Match Report: Horfield C vs Clevedon (20 February): Another win!

Clevedon are probably, after Bath, the strongest side in the division so our trip to the cricket club felt like it would be hard work. It turned out to be a bit of thriller.

Lionel and Ben drew early on board three. It looked like white had gained a space advantage meaning black was a little cramped but there were no obvious pawn breaks and whilst there were still a lot of pieces on the board a draw didn’t seem unreasonable. Shortly afterward Clevedon went ahead with a win on board six. James and Adam had reached an equal position after 14 moves when black got a bit skittish, over-committed, and allowed his knight to get pinned. From there Adam had no trouble in breaking through and with James’s pieces badly positioned white’s rook entered on the seventh to threaten a significant material gain and that was that.

Scott and Geoff had played a cagey game on board five. The middle game saw interlocked pawns and whilst black’s bishop was bad white wasn’t able to find an outpost for his knight. When the final minor pieces came off and it became just rooks and pawns it became obvious there were no breaks available and unless one or the other blew it by pressing to hard the game was drawn. So the bottom half of the match saw Clevedon 2-1 up. The next result came on board one. Andrew had active pieces in the opening but wasn’t able to create anything tangible and the game quickly moved to a rook and pawn ending. White had the better of the position with black very much in passive defence mode. However I couldn’t see a route to the win and a draw was agreed. Almost certainly I should have played on and indulged in some no-risk probing but after a glance at the remaining matches I had some hope we’d be able to get something from the match (a slightly self-serving rationale for my lack of stomach for the fight I accept).

Luke and Stuart were playing slow-motion chess on board two, just 15 moves in with over two hours of the game played. Black had effectively positioned his pieces to constrain any pawn breaks from white on the queen side and was playing for pressure against the e4 square. Stuart was burning a lot of time trying to find some tactics but the position favoured Luke. On board three Paul had countered Piotr relatively effectively but white was able to pick up a pawn on the kingside and the endgame of bishop and pawns versus knight and pawns looked advantageous but it was going to be hard to engineer the breakthrough with the black pawns safe from attack from the bishop. Board two finished first. Stuart had continued to use time to try and find a progressive combination but a loosening of his pawns around his king with his pieces on the queenside allowed Luke to penetrate with queen and knight and force the win. A splendidly controlled positional game from black and the match was level. All eyes were now on board three as Piotr (not unusually) was short on time but he found a way to keep black’s king out of the game and then with a lovely tactic won Paul’s knight for two pawns . White was able to control black’s queenside pawns and entered the black position with his king taking the long way round. Stuck on g8 and f8 Paul had to sit and wait to see if Piotr was able to deliver the coup de grâce. Calculating well under pressure white sacrificed his g pawn to allow the f pawn through and with the king in close attendance promotion was inevitable and black recognised it was all over. A terrific win under time-pressure and the match was won.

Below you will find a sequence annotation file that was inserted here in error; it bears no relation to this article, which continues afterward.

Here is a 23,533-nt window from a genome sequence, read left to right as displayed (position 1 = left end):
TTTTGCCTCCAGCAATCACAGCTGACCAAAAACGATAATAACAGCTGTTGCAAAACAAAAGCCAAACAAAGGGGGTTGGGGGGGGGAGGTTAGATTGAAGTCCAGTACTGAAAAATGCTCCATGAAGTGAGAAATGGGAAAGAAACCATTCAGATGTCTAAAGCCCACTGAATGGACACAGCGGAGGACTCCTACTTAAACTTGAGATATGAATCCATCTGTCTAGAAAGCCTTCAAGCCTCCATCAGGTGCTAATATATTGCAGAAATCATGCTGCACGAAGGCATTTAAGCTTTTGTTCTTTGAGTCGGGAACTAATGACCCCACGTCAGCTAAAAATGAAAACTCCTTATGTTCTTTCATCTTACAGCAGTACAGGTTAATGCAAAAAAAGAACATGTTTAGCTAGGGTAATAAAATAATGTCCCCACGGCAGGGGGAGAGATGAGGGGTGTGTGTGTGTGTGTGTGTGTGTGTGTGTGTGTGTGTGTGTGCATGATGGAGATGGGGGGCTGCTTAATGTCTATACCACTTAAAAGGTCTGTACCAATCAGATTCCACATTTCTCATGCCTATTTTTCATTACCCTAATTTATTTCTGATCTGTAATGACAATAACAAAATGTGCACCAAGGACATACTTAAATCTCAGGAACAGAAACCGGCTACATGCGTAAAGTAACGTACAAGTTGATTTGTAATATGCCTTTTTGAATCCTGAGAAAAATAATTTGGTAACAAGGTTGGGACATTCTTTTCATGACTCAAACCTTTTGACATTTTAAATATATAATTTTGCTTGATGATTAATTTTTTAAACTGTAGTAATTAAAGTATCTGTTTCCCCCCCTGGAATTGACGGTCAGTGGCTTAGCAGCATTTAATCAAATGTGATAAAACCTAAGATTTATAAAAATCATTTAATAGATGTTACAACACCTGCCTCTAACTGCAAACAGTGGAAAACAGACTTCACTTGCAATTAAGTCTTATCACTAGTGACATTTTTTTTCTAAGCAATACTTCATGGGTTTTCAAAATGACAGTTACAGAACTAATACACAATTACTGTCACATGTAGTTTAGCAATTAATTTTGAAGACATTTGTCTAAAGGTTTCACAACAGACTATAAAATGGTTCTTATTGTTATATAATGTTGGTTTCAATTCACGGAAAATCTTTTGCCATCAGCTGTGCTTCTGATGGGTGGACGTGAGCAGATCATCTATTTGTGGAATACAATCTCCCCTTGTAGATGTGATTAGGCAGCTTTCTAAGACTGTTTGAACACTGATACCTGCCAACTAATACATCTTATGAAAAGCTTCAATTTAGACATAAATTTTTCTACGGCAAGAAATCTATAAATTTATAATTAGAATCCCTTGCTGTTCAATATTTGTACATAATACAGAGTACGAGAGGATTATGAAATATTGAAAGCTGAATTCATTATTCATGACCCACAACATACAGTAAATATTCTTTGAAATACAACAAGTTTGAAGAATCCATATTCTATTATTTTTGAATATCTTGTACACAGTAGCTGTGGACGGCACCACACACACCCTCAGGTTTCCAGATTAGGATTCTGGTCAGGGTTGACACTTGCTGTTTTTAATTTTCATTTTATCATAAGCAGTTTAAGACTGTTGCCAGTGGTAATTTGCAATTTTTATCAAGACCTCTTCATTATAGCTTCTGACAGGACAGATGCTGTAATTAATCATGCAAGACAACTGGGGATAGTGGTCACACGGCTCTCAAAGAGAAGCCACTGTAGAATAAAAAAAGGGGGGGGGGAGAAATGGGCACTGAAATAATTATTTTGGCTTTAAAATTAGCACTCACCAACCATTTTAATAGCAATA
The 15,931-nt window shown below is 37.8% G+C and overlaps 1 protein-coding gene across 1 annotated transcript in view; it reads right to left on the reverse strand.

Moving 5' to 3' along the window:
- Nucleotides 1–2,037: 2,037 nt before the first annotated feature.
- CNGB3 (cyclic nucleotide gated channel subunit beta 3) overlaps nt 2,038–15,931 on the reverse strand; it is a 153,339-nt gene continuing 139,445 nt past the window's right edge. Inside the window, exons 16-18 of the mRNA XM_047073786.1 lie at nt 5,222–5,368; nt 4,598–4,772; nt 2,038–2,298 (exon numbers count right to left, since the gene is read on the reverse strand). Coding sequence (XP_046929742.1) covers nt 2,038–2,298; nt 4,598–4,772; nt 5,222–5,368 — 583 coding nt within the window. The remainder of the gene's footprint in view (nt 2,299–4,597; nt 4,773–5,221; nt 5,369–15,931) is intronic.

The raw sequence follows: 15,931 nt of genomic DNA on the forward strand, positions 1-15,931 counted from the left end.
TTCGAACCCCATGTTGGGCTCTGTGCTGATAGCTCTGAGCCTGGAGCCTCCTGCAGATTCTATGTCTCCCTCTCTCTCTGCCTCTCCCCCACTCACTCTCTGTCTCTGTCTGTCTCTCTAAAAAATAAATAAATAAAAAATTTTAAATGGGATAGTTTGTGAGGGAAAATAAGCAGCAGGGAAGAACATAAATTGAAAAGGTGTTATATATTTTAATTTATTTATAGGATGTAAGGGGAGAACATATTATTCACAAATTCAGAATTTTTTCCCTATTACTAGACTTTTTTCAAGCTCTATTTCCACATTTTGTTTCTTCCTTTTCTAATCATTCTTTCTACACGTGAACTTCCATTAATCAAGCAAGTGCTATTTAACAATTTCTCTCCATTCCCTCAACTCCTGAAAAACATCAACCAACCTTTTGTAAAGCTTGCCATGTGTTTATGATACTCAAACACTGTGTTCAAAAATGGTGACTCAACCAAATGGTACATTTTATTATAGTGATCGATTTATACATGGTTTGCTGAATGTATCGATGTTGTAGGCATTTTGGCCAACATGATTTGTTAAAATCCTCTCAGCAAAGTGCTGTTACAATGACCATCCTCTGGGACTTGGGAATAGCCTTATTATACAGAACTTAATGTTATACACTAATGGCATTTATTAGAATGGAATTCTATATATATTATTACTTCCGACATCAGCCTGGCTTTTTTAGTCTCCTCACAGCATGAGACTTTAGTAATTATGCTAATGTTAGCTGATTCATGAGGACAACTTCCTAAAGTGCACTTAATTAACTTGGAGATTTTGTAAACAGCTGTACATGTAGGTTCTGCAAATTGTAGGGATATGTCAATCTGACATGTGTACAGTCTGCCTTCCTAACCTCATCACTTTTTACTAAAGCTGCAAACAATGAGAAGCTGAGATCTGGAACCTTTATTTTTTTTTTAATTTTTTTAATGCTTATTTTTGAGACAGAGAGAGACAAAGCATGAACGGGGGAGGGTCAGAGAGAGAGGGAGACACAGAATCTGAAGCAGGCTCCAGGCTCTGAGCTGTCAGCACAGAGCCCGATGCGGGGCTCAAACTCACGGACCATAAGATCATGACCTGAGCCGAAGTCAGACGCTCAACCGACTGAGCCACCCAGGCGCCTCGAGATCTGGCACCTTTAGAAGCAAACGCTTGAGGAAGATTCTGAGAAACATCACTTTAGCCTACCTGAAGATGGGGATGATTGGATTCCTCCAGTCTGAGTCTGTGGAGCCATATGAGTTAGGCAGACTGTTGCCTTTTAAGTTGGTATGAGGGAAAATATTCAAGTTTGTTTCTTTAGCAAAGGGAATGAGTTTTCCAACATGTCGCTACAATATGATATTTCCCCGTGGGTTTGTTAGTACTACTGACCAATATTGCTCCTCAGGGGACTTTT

Our fifth win in the last six. Suddenly we are looking up not down and if we continue this run finishing top two isn’t out of the question. Funnier things have happened at sea.

1Andrew Chapman (1854).5Pete Marks (1744).5
2Stuart Iles (1806)0Luke Millard (1697)1
3Paul Martin (1796)0Piotr Zielinski (1618)1
4Ben McGurrell (1640).5Lionel Germaine (1611).5
5Geoff Dring (1576).5Scott White (1548).5
6Adam Langford (1489)1James Kirk (1523)0
 Clevedon B2.5Horfield C3.5

Leave a Reply

Fill in your details below or click an icon to log in: Logo

You are commenting using your account. Log Out /  Change )

Twitter picture

You are commenting using your Twitter account. Log Out /  Change )

Facebook photo

You are commenting using your Facebook account. Log Out /  Change )

Connecting to %s

%d bloggers like this: